This is true: the cartoonists of Charlie Hebdo were courageous journalists whose daring to poke fun at Jewish, Muslim and Christian leaders was a radical expression of free speech.
This is true: The cartoonists at Charlie Hebdo were a bunch of careless juvenile provocateurs whose offensive work was at least partially responsible for bringing about their own deaths.
This is true: the vast majority of Muslims live peacefully in Western societies and share the larger culture's values of multiculturalism and democracy.
This is true: Islam impels certain believers to acts of brutality in the name of protecting the sacredness of their religious leaders and documents.
Like most people, I was shocked at the attack against the satirists at Charlie Hebdo. That's even when I find a lot of their work to be childish, pointless mockery, rather than incisive critical commentary. But the idea that any person with non-mainstream ideas could be targeted simply for having such ideas hit pretty close for me. I am a writer, and some of my opinions fall outside the normal channels of my religious faith. Not that I am afraid of being shot by masked terrorists. But the idea that our world still offers the opportunity to violently suppress writers and thinkers gives me the chills.
The irony of the Charlie Hebdo massacre is that the periodical was not all that popular in France. To be able to mobilize up to 2 million people for a march in support of their rights is extraordinary when their readership was only about 50,000. But the marchers are right. In a secular society that values free expression, gunning down any writer is tantamount to holding a gun to every writer's head. Expect to see significant self-censorship in the wake of Charlie Hebdo. Maybe not immediately, since everyone wants to be seen holding the bloody flag. But when the funerals are complete, the placards recycled and the speeches folder and tucked away, many writers may wonder whether it is worth putting their lives and families at risk just to beard the latest lion.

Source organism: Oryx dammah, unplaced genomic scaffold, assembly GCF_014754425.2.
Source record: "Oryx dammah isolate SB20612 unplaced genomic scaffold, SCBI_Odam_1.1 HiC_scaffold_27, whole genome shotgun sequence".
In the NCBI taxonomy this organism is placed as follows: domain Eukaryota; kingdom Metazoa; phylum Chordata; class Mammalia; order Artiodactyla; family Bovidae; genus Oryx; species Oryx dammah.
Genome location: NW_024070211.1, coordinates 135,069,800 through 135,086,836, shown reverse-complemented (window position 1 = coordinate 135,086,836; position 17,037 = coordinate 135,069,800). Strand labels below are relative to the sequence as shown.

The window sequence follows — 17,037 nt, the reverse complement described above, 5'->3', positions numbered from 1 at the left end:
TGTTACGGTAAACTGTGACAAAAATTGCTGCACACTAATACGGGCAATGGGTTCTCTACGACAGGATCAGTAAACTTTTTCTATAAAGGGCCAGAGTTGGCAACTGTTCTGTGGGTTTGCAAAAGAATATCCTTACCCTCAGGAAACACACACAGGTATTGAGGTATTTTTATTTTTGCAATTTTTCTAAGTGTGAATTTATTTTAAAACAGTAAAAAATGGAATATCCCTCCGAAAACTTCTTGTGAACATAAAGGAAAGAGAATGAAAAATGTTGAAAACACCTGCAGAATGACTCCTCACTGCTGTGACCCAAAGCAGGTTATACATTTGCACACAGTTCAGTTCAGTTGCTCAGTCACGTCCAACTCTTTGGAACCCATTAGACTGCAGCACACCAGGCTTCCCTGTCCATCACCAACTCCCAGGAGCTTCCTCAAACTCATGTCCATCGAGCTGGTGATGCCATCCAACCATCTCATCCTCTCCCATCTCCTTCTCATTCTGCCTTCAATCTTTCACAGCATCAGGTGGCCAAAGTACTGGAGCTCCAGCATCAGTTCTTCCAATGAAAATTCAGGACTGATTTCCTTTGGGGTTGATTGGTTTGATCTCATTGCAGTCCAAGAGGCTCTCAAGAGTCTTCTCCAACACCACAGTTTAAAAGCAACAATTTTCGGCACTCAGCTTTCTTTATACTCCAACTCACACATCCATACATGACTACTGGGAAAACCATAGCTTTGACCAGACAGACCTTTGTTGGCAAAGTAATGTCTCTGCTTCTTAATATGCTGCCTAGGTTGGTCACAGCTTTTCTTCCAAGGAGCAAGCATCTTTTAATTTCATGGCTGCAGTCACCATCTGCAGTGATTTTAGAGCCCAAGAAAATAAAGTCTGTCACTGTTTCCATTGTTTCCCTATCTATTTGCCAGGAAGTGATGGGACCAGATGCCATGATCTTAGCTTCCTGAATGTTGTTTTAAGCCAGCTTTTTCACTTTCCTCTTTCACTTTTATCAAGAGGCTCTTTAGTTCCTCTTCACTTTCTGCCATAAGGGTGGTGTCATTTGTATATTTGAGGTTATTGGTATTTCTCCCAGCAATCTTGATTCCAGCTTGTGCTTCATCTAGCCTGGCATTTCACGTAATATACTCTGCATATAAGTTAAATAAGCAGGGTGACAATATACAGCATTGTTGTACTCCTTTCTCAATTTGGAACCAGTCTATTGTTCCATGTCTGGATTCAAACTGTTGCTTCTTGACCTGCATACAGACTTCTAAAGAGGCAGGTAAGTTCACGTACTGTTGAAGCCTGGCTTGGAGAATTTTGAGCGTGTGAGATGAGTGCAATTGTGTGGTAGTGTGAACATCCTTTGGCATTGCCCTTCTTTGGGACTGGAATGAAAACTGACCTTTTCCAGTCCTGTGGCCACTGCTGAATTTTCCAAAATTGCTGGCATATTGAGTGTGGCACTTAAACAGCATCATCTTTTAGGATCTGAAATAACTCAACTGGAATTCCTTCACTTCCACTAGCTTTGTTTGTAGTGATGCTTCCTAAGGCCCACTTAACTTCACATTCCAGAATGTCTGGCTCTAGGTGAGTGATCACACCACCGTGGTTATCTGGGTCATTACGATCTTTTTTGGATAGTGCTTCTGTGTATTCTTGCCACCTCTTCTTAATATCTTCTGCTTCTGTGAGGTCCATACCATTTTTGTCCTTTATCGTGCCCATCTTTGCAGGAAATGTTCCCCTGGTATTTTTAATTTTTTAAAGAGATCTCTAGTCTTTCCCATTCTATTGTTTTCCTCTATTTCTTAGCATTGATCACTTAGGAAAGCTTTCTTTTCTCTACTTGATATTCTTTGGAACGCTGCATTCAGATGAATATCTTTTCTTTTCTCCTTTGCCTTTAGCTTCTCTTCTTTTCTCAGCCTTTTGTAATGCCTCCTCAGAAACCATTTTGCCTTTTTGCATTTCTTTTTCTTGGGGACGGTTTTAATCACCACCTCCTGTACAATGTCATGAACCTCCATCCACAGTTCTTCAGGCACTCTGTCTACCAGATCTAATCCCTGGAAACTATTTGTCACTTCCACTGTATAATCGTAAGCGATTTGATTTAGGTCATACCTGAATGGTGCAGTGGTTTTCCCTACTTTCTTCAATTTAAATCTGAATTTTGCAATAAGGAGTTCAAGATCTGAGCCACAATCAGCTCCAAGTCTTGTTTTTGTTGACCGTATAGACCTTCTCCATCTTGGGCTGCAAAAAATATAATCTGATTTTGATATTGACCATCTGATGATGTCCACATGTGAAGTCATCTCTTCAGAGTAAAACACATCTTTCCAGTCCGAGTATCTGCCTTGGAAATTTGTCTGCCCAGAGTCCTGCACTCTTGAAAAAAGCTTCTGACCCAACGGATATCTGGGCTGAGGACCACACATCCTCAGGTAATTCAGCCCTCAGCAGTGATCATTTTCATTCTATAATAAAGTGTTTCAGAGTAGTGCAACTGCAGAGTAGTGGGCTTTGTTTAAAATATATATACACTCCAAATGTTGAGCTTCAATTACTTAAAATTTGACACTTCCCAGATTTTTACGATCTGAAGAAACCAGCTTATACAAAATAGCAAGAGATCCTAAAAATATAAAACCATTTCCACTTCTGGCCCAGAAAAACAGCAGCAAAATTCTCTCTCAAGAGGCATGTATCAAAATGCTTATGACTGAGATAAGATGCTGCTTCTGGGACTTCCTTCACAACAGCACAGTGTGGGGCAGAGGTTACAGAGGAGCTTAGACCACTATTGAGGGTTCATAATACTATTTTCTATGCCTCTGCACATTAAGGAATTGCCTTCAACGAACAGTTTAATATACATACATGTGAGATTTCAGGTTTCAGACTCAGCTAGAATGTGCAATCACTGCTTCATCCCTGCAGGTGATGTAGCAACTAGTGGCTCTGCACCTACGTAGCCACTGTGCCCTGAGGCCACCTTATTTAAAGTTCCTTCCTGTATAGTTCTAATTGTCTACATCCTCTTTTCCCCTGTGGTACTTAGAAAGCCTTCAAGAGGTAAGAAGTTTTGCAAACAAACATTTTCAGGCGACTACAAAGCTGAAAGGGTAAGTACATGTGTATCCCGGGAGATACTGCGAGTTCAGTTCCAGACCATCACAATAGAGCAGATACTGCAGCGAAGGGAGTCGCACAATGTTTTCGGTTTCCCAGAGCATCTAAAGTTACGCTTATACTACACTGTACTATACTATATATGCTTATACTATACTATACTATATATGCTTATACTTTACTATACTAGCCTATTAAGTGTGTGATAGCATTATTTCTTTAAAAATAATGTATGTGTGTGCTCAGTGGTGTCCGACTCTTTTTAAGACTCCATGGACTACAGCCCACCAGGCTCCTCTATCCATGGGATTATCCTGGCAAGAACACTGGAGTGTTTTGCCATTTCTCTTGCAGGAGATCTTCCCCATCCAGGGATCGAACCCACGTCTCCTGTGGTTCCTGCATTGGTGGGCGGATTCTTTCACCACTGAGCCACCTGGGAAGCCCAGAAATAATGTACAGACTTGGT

As I read the many attacks on religion in the hot periodicals, I have to admire the Charlie Hebdo writers. They were provocative and offensive in a place where violence was a proven choice of their enemies. After all, Charlie's offices had been burned two years ago after the magazine printed offensive cartoons about the Prophet Mohamed. American contributors to Salon and other magazines, which gleefully and repeatedly proclaim the idiocy of religion, face no such threats. Judging from the yawping vitriol in their comments sections, these writers enjoy notoriety and a large measure of public support from those who have no time for priests, dogmas and spiritual obligations. But I wonder how brave the writers would be if fundamentalists were really dangerous, rather than ignorant blowhards who move their lips when they read?
Charlie Hebdo's cartoonists were vile, sophomoric and stubbornly provocative. But they were brave souls who defended the flanks of a freedom we should all hold dear -- the absolute freedom to express even the most obnoxious of opinions. And the freedom to push back against the pieties of the self-righteous who seek to sway the consciences of the masses.